Hip fractures are a health problem especially in older people. The biggest reason for this is the decrease in bone density and bone resorption with advancing age. For this reason, it is possible for older people to suffer hip fractures even with a simple fall. In some patients, fractures may occur spontaneously due to severe osteoporosis. Hip fractures in young people usually occur after trauma. Other causes that can lead to a hip fracture are as follows.

  • Traffic accidents
  • Falling from a height
  • High energy trauma
  • Sports injuries
  • Gait disorders
  • Loss of balance

How is hip fracture diagnosed?

Hip fractures can be easily diagnosed. The biggest reason for this is that the patient usually experiences severe pain in hip fractures and this pain prevents walking. In addition, the leg on the side of the fractured hip is shortened. If it is a displaced fracture, X-ray is sufficient for diagnosis. However, CT or MR imaging is necessary for diagnosis in nondeplaced fractures.

Hip fracture treatment method

The main goal of hip fracture treatment is to minimize the time the patient is bedridden. The only way to achieve this is through surgery. Non-operative treatments are preferred in patients whose general health condition is not suitable for surgery. However, these treatment methods are considered a last resort. Because in order to treat a hip fracture outside of surgery, the patient must remain in bed rest for a long time. This poses serious risks, especially for elderly patients. Non-operative treatment options are rarely preferred because of the serious risks involved.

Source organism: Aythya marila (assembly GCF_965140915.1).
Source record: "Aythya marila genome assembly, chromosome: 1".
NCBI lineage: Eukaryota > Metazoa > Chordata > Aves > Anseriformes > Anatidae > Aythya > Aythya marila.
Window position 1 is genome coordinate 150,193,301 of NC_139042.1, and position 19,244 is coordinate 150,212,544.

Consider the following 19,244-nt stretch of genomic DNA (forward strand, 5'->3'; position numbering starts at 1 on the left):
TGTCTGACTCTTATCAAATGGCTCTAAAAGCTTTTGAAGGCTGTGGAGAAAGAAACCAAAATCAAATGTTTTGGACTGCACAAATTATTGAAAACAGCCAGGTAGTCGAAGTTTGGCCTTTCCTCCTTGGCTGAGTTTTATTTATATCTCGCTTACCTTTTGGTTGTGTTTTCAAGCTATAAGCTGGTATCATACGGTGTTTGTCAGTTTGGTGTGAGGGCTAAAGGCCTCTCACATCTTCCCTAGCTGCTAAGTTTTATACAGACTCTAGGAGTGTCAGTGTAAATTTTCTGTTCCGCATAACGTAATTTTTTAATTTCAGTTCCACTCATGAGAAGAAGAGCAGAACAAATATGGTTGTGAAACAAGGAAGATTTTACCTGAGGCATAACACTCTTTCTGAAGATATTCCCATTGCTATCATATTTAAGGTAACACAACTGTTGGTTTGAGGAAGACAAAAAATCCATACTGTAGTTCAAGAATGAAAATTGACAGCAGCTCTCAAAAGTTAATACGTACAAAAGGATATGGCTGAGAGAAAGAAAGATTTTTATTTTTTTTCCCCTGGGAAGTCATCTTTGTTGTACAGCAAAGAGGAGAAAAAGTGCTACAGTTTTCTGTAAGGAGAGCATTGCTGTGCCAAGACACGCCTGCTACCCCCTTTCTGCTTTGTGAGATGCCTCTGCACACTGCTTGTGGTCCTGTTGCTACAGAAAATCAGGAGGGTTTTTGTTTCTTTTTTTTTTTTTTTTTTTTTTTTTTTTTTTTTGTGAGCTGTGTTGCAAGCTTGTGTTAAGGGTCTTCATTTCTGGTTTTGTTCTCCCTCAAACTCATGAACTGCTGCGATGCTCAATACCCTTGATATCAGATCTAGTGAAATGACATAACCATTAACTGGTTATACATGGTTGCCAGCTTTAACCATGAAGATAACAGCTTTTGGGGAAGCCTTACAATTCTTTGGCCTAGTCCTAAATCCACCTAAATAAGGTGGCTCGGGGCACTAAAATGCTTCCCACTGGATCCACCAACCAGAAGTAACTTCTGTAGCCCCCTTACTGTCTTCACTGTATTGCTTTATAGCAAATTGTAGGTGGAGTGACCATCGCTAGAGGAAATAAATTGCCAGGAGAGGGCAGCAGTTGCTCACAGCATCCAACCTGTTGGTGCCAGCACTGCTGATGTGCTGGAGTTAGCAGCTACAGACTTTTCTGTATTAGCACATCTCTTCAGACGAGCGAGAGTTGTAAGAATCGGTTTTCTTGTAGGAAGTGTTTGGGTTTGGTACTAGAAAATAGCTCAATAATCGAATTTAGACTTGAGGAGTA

Hip fracture surgery

If surgery is preferred in the treatment of hip fracture, the surgical method to be applied is determined by considering some criteria. Among these criteria taken into account are the following:

  • Fracture site
  • Type of fracture
  • Degree of fracture
  • Displaced or nondeplaced fracture

Once the characteristics of the hip fracture have been determined, the appropriate one of the two different surgical options is decided. The first of these options is femur fracture internal fixation surgery. For this surgery to be performed, the fracture must occur in the femoral region. Basically, the fracture site is held together with special hip nails, plate and screw systems.

Another surgical method used in hip fractures is total partial hip replacement. In this method, which is especially preferred in fractures with difficult union or displaced fractures, the bones in the socket of the pelvis and the femoral head are removed. These bones are replaced with prostheses. Total partial hip replacement surgeries are especially preferred in cases where femoral head fractures obstruct blood flow.

After hip fracture surgery, patients start walking with support on the day of surgery or the following day. In order to be discharged after surgery, patients should be able to perform movements such as climbing up and down stairs, sitting and standing up in a balanced manner and without difficulty. Patients whose health conditions are checked afterwards can be discharged.